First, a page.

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US Supreme Court ends Biden's pandemic eviction moratorium

·2-min read
Around 3.5 million people in the US told the Census Bureau they face eviction in the next two months (AFP/Ed JONES)

The US Supreme Court on Thursday blocked the extension of a federal moratorium on evictions, ending a protection granted to millions who have struggled to afford rent during the Covid-19 pandemic.

In a 6-3 ruling, the court sided with homeowners who claimed to be victims of unwarranted measures, and argued that any renewal of a moratorium must be decided by Congress and not health officials.

The court's unsigned majority opinion said the Centers for Disease Control and Prevention (CDC) had exceeded its authority with its latest order temporarily halting evictions in areas where coronavirus cases were surging.

"It is up to Congress, not the CDC, to decide whether the public interest merits further action here," read the eight-page majority opinion.

The court's three liberal justices dissented, citing fears that evictions could exacerbate the spread of the Delta variant.

The case was prompted by the CDC's latest, two-month-long moratorium, rolled out on August 3.

An earlier, September 2020 moratorium issued by the CDC expired after a Supreme Court ruling in June said it could not continue beyond July 31 without authorization from Congress.

President Joe Biden's administration had urged Congress to approve an extension, but US lawmakers failed to do so before summer recess.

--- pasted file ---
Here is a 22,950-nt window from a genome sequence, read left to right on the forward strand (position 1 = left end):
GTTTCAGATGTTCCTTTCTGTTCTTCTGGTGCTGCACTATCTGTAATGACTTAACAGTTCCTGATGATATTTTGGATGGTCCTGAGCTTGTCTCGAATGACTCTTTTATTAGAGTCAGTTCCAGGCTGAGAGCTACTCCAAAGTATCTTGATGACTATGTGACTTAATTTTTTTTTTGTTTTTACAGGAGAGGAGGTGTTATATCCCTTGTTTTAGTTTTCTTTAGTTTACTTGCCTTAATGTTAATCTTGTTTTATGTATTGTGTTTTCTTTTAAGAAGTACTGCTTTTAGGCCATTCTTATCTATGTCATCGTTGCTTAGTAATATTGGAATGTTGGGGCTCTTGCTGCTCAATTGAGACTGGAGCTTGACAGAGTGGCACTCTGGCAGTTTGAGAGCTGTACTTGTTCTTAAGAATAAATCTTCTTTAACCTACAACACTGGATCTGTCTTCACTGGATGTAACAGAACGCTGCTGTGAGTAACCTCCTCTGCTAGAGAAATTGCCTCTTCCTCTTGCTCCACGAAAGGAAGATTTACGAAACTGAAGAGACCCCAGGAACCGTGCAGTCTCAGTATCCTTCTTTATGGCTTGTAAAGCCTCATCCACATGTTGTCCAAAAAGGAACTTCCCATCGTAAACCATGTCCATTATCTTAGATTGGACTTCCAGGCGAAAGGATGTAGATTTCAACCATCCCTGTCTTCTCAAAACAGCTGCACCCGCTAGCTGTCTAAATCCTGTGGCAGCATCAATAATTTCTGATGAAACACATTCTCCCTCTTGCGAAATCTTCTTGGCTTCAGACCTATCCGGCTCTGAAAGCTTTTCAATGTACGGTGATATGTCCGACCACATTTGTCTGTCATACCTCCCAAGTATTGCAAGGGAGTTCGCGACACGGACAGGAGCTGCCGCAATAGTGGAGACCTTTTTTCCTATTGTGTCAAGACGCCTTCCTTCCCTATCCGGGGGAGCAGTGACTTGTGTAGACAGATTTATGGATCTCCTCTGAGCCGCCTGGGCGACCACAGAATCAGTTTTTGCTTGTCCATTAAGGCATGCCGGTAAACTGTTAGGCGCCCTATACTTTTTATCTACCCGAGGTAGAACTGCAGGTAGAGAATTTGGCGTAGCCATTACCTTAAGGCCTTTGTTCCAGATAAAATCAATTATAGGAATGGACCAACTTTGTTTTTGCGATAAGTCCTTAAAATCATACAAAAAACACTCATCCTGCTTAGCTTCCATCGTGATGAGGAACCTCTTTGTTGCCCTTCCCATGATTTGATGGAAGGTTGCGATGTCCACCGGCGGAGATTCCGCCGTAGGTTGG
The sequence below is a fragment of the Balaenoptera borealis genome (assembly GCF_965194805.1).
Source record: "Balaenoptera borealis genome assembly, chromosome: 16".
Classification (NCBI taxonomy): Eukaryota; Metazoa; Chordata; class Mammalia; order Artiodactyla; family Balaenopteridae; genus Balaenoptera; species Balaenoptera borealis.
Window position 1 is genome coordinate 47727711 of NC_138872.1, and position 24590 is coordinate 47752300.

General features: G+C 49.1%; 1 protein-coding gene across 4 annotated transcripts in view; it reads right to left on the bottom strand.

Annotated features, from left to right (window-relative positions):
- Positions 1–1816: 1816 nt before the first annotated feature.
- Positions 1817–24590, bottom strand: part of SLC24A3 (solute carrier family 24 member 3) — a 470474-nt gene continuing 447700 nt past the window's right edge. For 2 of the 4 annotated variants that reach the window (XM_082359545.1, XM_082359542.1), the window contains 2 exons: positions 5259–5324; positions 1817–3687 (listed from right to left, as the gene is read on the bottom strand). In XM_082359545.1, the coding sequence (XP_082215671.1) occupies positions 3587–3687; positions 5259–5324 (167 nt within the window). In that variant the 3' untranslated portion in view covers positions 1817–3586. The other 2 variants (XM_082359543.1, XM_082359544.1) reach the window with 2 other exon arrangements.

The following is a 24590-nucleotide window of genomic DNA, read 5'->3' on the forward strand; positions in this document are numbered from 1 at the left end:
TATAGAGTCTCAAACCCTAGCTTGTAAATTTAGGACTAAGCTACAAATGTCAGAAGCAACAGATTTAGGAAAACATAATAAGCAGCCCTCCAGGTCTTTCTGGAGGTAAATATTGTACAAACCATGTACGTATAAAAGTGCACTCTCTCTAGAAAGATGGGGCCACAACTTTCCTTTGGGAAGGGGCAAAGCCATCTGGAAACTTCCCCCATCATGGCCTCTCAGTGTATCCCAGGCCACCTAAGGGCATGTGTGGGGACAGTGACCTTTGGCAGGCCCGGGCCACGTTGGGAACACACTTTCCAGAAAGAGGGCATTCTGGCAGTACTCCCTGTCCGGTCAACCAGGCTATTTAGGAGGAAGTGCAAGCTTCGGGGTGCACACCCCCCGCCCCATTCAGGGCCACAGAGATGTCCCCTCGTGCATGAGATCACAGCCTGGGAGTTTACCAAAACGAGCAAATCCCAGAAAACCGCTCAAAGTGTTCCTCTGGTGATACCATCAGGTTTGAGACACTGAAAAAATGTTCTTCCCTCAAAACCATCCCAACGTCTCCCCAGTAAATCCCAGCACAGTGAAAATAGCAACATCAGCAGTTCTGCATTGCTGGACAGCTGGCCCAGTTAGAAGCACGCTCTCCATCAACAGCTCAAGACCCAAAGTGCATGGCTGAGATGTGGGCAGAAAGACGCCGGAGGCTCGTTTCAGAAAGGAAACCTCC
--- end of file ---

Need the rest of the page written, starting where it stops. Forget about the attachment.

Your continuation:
Under pressure from Democrats, the CDC ordered a new moratorium, citing public health risks posed by the pandemic.

The Supreme Court has now ended that moratorium.

At the White House, Press Secretary Jen Psaki said the administration "is disappointed" that the court blocked the eviction moratorium "while confirmed cases of the Delta variant are significant across the country".

The moratorium "saved lives by preventing the spread of the Covid-19 virus throughout the pandemic," Psaki said in a statement.

The White House had expected the moratorium to be challenged in court, but hoped the extra time would allow for emergency rental assistance funds approved by Congress to reach those in need.

But much of that money is still caught in red tape, even as around 3.5 million people in the US told the Census Bureau they face eviction in the next two months.

In light of the ruling "and the continued risk of Covid-19 transmission, President Biden is once again calling on all entities that can prevent evictions... to urgently act to prevent evictions," Psaki said.

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